At the climax of Max Weber's The Protestant Ethic and the Spirit of Capitalism, written in 1904, the whole "mighty cosmos of the modern economic order" is seen as "an iron cage." This inexorable order, capitalistic, legalistic and bureaucratic, "determines the lives of all individuals who are born into this mechanism ... with irresistible force." It is bound to "determine man's fate until the last ton of fossilized coal is burnt out." Now, Marx and Nietzsche-and Tocqueville and Carlyle and Mill and Kierkegaard and all the other great nineteenth-century critics also understood the ways in which modern technology and social organization determined man's fate. But they all believed that modern individuals had the capacity both to understand this fate and, once they understood it, to fight it. Hence, even in the midst of a wretched present, they could imagine an open future. Twentieth-century critics of modernity almost entirely lack this empathy with, and faith in, their fellow modern men and women. To Weber, his contemporaries are nothing but "specialists without spirit, sensualists without heart; and this nullity is caught in the delusion that it has achieved a level of development never before attained by mankind." Thus, not only is modern society a cage, but all the people in it are shaped by its bars; we are beings without spirit, without heart, without sexual or personal identity ("this nullity ... caught in the delusion that it has achieved ... ") - we might almost say without being. Here, just as in futurist and techno-pastoral forms of modernism, modern man as a subject - as a living being capable of response, judgment and action in and on the world - has disappeared. Ironically, twentieth-century critics of "the iron cage" adopt the perspective of the cage's keepers: since those inside are devoid of inner freedom or dignity, the cage is not a prison; it merely furnishes a race of nullities with the emptiness they crave and need.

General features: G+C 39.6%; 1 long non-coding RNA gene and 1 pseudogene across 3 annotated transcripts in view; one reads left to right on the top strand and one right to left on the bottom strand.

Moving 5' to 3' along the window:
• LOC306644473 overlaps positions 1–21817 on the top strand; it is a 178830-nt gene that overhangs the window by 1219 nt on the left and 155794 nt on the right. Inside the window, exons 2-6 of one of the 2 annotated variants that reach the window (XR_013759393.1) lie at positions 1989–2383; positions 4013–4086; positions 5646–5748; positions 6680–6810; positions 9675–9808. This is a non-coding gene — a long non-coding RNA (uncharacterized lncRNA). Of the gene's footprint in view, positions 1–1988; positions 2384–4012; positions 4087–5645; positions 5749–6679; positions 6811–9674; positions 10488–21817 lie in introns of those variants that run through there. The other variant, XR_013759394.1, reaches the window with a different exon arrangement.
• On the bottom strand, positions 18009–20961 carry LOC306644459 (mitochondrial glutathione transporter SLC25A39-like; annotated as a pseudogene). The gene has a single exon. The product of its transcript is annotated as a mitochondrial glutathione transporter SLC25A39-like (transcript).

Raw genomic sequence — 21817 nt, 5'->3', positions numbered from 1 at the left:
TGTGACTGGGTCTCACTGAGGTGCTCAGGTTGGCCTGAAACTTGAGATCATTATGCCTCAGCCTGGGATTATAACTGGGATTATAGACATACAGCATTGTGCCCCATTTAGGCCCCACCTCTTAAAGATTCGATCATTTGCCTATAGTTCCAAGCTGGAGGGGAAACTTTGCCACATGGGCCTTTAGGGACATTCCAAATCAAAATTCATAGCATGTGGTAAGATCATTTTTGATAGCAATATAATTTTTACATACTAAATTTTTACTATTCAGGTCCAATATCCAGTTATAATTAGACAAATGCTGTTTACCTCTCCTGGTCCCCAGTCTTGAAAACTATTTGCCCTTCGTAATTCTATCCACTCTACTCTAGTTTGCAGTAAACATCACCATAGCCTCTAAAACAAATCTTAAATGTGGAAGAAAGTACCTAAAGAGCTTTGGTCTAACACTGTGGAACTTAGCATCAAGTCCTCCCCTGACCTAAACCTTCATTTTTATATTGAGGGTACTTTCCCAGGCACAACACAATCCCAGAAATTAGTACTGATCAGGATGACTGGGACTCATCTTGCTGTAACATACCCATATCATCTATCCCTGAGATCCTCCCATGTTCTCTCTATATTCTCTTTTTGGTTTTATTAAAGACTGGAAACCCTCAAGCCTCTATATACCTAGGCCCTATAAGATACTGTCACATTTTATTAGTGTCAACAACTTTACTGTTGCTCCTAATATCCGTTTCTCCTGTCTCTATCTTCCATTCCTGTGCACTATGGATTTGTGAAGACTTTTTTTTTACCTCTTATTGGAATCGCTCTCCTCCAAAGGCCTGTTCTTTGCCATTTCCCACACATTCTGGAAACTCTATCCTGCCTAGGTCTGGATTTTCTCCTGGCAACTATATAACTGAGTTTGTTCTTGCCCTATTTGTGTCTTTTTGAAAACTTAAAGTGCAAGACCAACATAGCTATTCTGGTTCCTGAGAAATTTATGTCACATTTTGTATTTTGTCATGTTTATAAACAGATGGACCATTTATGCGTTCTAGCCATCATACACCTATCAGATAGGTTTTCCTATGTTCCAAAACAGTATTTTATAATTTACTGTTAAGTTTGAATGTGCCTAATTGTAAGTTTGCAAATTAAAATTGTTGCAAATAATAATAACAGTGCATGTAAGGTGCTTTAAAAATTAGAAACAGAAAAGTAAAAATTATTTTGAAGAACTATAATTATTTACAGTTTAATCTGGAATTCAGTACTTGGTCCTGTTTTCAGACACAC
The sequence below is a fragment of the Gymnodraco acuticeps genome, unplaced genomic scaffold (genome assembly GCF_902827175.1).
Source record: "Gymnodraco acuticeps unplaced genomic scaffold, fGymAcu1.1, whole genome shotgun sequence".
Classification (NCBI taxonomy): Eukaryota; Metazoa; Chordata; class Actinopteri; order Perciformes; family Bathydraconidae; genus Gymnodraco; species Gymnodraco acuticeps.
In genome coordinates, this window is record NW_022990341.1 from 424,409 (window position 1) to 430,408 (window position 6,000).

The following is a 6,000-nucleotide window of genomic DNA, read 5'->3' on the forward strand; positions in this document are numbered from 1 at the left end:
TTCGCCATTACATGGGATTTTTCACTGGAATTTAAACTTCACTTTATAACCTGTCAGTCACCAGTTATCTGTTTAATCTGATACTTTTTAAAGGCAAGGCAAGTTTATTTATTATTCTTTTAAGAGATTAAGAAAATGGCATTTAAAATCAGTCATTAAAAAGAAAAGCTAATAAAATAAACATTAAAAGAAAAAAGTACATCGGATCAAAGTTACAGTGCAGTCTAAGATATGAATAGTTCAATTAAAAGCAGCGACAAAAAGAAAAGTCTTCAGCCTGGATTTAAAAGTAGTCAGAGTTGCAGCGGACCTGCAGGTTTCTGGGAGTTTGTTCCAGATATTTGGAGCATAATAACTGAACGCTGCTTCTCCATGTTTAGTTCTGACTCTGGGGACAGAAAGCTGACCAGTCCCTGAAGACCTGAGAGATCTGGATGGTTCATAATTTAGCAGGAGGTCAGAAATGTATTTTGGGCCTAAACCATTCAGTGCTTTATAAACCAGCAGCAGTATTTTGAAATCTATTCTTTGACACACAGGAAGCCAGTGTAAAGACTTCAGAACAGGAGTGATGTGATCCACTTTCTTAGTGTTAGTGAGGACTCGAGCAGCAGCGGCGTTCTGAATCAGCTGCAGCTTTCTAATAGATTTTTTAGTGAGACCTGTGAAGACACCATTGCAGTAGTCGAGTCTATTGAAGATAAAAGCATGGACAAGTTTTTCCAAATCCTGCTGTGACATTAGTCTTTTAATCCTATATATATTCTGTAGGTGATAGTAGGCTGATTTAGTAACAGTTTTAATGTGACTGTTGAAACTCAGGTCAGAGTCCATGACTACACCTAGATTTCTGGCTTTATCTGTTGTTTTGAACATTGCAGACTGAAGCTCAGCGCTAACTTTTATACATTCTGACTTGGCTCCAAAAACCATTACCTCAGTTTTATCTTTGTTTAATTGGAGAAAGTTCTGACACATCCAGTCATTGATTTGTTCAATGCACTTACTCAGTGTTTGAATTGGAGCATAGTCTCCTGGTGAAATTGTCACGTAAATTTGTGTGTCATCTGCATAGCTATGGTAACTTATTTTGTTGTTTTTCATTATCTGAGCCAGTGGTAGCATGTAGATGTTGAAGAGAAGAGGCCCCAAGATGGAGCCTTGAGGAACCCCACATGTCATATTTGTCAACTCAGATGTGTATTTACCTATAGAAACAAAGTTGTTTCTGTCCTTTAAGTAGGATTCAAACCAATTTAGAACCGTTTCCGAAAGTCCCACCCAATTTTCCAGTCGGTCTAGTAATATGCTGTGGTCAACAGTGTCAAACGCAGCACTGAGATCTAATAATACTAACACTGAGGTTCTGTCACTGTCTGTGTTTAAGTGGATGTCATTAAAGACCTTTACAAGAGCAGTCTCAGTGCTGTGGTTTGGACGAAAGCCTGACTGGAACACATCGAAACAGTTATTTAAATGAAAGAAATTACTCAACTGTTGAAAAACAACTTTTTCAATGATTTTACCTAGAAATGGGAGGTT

All That is Solid Melts into Air